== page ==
According to Gangte, who has been protesting with about 30 others outside India’s National Aids Control Organisation (Naco) in Delhi for 22 days, at least 12 other states, including Assam, Uttar Pradesh, Rajasthan and Punjab, are facing ARV shortages. He said several state governments have asked patients to change their longstanding drug regimes.

“The [Covid-19] pandemic had already broken our backs. Now this shortage is pushing us further into penury,” Gangte said.

Kedar Nath, a 30-year-old street vendor taking part in the protest, said he has not taken his ARVs on several occasions over the past two months. He cannot afford the £50 a month it would cost to buy the drugs on the open market.

“I have been taking these drugs for the last 13 years. They have helped me continue with my life despite the virus in my body. But the recent shortage has turned my life upside down since I can neither find the strength to work, nor have any savings to live off,” he said.

According to government figures, 2.35 million people in India are HIV-positive. About 1.5 million people are on antiretroviral therapy, far lower than the World Health Organization’s “90-90-90 target” – under which 90% of people with HIV are diagnosed, 90% are on ARV treatment, and 90% are no longer infectious.

India says it aims to end the HIV epidemic by 2030. In 2019, an estimated 58,900 Aids-related deaths were reported in the country.

The government has refuted Gangte’s claims of a shortage. The Indian health ministry said it had “reviewed the entire situation and held a series of meetings with the protesters. ARV drugs are being provided for [a] duration of less than one month, but at no point in time has there been any shortage of drugs for any of the PLHIV [patients living with HIV]. There is adequate stock nationally for 95% PLHIV.”

Naco did not wish to comment. However, in a letter seen by the Guardian that was dated 30 May, Naco asked all state Aids prevention and control societies, which oversee HIV testing and treatment in each state, to switch to other regimes “to tide through the crisis situation as an interim arrangement”.

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J&J Stops Global Sales of Scandalous Talc-Based Powder After 130 Years

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Once one of its top products for families, J&J’s talc-based powder has been haunted by claims of causing cancer in recent years even as the company consistently denied what it has called rumors and “misinformation”.

Johnson & Johnson has announced it will be ceasing the sales of its talc-based powder, two years after stopping them in the US and Canada, after keeping it in its product line for 130 years. The company will be replacing the product with a cornstarch-based powder.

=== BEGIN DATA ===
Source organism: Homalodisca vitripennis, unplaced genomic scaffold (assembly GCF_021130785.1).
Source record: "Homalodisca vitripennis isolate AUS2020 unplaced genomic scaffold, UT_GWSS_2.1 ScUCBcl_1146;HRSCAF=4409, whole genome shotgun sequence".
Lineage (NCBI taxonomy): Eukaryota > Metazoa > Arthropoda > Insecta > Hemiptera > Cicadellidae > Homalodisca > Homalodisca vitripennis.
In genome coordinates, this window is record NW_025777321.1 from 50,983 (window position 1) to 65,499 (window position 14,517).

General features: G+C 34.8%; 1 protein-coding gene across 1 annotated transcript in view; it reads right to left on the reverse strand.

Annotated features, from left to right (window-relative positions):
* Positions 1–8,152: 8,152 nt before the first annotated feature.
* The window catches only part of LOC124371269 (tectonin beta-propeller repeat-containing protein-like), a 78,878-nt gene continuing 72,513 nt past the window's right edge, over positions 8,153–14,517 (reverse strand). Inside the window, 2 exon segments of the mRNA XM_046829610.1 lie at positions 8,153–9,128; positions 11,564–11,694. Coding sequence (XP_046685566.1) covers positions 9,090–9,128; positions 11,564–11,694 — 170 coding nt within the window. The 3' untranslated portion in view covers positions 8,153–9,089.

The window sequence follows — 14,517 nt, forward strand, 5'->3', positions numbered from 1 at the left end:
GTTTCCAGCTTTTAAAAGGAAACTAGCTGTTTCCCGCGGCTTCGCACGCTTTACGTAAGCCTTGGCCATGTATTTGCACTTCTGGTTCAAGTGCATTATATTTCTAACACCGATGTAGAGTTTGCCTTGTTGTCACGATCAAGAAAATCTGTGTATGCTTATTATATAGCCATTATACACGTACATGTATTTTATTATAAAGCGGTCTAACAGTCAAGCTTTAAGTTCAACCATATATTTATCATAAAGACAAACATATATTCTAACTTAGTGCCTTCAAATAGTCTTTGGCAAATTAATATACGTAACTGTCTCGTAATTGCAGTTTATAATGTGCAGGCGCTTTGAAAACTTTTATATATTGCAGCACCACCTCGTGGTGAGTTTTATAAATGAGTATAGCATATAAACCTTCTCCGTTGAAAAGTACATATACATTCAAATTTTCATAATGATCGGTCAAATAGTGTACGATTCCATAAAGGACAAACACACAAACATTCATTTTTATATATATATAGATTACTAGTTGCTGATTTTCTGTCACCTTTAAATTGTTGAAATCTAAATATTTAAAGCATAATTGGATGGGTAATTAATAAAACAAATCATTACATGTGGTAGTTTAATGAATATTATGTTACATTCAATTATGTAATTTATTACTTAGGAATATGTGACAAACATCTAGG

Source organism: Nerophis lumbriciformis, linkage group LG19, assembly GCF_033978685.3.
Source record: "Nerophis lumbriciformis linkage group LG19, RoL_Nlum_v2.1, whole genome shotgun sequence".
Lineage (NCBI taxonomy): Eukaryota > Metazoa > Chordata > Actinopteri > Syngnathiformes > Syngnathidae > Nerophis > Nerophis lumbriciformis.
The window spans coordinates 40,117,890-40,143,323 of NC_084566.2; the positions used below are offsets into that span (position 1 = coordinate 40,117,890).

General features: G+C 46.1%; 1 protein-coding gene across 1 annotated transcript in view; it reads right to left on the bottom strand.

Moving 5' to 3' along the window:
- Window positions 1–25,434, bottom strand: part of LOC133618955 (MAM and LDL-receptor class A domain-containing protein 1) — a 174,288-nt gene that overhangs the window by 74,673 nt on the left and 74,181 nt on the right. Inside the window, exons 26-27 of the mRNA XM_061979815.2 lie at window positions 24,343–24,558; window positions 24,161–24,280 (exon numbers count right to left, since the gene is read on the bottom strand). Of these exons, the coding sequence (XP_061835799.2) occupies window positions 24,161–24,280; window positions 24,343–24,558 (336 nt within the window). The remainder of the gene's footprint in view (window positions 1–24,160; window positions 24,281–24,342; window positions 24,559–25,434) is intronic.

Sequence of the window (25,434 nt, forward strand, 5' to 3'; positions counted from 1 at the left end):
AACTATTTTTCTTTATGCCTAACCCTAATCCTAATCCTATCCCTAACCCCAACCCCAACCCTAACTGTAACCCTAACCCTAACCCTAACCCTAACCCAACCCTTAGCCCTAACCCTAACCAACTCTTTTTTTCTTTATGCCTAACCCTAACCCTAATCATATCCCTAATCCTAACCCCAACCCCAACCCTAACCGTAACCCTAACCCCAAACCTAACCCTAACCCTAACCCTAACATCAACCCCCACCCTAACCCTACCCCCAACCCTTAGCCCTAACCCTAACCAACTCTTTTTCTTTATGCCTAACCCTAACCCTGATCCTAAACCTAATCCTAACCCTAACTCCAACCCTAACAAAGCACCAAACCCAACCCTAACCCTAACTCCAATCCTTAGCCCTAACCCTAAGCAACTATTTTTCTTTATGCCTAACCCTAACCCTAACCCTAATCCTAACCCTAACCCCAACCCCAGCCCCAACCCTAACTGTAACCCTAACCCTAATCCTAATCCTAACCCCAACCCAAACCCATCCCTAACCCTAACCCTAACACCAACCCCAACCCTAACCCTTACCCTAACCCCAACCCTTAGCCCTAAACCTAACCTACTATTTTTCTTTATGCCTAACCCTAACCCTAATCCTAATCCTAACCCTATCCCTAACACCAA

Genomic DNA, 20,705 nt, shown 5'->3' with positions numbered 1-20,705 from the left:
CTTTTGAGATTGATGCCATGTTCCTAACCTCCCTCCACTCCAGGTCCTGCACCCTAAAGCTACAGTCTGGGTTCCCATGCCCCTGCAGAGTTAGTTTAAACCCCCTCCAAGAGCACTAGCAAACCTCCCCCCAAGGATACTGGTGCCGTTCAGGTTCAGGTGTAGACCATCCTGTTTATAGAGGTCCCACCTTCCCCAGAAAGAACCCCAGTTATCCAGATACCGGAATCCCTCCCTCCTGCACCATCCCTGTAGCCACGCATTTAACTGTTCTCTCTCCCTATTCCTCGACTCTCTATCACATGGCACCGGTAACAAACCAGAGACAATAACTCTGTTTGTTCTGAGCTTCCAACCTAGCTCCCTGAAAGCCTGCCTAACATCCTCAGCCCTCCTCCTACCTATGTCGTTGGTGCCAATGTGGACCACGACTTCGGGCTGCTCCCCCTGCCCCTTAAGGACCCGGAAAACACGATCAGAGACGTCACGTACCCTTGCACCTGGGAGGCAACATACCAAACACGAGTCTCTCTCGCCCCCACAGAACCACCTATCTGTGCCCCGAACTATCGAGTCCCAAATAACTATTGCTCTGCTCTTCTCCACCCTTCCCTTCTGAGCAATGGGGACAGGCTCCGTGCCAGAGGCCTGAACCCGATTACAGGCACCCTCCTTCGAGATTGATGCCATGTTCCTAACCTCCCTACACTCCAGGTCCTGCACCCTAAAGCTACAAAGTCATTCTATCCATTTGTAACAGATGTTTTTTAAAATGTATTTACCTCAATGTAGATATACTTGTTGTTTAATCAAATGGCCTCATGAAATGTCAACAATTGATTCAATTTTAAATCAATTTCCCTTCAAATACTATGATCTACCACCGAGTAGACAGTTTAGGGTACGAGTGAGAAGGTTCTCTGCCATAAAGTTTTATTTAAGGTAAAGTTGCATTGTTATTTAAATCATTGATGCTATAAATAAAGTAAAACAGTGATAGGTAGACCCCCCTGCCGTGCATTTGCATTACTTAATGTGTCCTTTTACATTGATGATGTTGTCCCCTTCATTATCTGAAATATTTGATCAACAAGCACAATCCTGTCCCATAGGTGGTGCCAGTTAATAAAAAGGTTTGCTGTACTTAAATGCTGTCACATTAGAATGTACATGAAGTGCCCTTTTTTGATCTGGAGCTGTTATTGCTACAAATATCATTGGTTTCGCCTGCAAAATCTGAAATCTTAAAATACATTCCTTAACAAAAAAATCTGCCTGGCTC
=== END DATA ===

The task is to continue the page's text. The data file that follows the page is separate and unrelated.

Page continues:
“As part of a worldwide portfolio assessment, we have made the commercial decision to transition to an all cornstarch-based baby powder portfolio,” the company’s statement said.

The J&J talc-based powder has been at the epicenter of several lawsuits claiming it caused ovarian cancer due to the presence of a known cancer-causing material – asbestos. However, the company has repeatedly denied these allegations, despite losing $3.5 billion in these lawsuits.

As the firm announced the retirement of the talc-based powder, it once again repeated its long-held position on the controversial product’s safety.

“Our position on the safety of our cosmetic talc remains unchanged. We stand firmly behind the decades of independent scientific analysis by medical experts around the world that confirms talc-based Johnson’s baby powder is safe, does not contain asbestos, and does not cause cancer,” the statement said.

Apart from losing a number of lawsuits, J&J faced tough questions following a 2018 Reuters investigation, which claimed the company knew about the asbestos contamination since at least 1971 but failed to act on it. As the veins of asbestos are often found in talc deposits, the extracted talc used to make the powder can be contaminated with the cancer-causing mineral.

A view of the Supreme Court in Washington, U.S. January 19, 2021 - Sputnik International, 1920, 01.06.2021

Pay Up: Supreme Court Rejects J&J’s Request to Appeal $2 Bln Verdict in Talc Cancer Case
Despite continuing to maintain its innocence, J&J stopped selling talc-based powder in the US and Canada in 2020, citing the harm done to the sales by the “misinformation” about its safety. However, the company continued to distribute it around the world alongside the cornstarch-based alternative, which will now completely substitute it.